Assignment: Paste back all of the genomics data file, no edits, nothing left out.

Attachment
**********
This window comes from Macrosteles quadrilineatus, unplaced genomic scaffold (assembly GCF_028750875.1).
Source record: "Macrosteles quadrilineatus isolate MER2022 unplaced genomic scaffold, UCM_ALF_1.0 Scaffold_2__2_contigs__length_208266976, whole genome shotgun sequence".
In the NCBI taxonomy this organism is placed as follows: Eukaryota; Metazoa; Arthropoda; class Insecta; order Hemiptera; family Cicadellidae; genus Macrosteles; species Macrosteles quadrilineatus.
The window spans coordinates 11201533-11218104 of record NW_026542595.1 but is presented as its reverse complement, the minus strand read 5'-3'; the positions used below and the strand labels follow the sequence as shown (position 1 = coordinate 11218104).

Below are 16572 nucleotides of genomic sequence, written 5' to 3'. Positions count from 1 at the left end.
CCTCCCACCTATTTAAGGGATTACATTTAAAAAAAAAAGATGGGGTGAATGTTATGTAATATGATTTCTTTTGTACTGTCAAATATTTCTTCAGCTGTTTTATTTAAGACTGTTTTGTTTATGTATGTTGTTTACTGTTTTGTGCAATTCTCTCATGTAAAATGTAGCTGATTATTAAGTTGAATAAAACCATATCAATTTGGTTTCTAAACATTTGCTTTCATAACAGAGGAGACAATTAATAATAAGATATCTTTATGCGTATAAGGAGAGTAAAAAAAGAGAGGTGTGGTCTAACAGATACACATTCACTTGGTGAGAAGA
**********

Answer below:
This window comes from Macrosteles quadrilineatus, unplaced genomic scaffold (assembly GCF_028750875.1).
Source record: "Macrosteles quadrilineatus isolate MER2022 unplaced genomic scaffold, UCM_ALF_1.0 Scaffold_2__2_contigs__length_208266976, whole genome shotgun sequence".
In the NCBI taxonomy this organism is placed as follows: Eukaryota; Metazoa; Arthropoda; class Insecta; order Hemiptera; family Cicadellidae; genus Macrosteles; species Macrosteles quadrilineatus.
The window spans coordinates 11201533-11218104 of record NW_026542595.1 but is presented as its reverse complement, the minus strand read 5'-3'; the positions used below and the strand labels follow the sequence as shown (position 1 = coordinate 11218104).

Below are 16572 nucleotides of genomic sequence, written 5' to 3'. Positions count from 1 at the left end.
CCTCCCACCTATTTAAGGGATTACATTTAAAAAAAAAAGATGGGGTGAATGTTATGTAATATGATTTCTTTTGTACTGTCAAATATTTCTTCAGCTGTTTTATTTAAGACTGTTTTGTTTATGTATGTTGTTTACTGTTTTGTGCAATTCTCTCATGTAAAATGTAGCTGATTATTAAGTTGAATAAAACCATATCAATTTGGTTTCTAAACATTTGCTTTCATAACAGAGGAGACAATTAATAATAAGATATCTTTATGCGTATAAGGAGAGTAAAAAAAGAGAGGTGTGGTCTAACAGATACACATTCACTTGGTGAGAAGA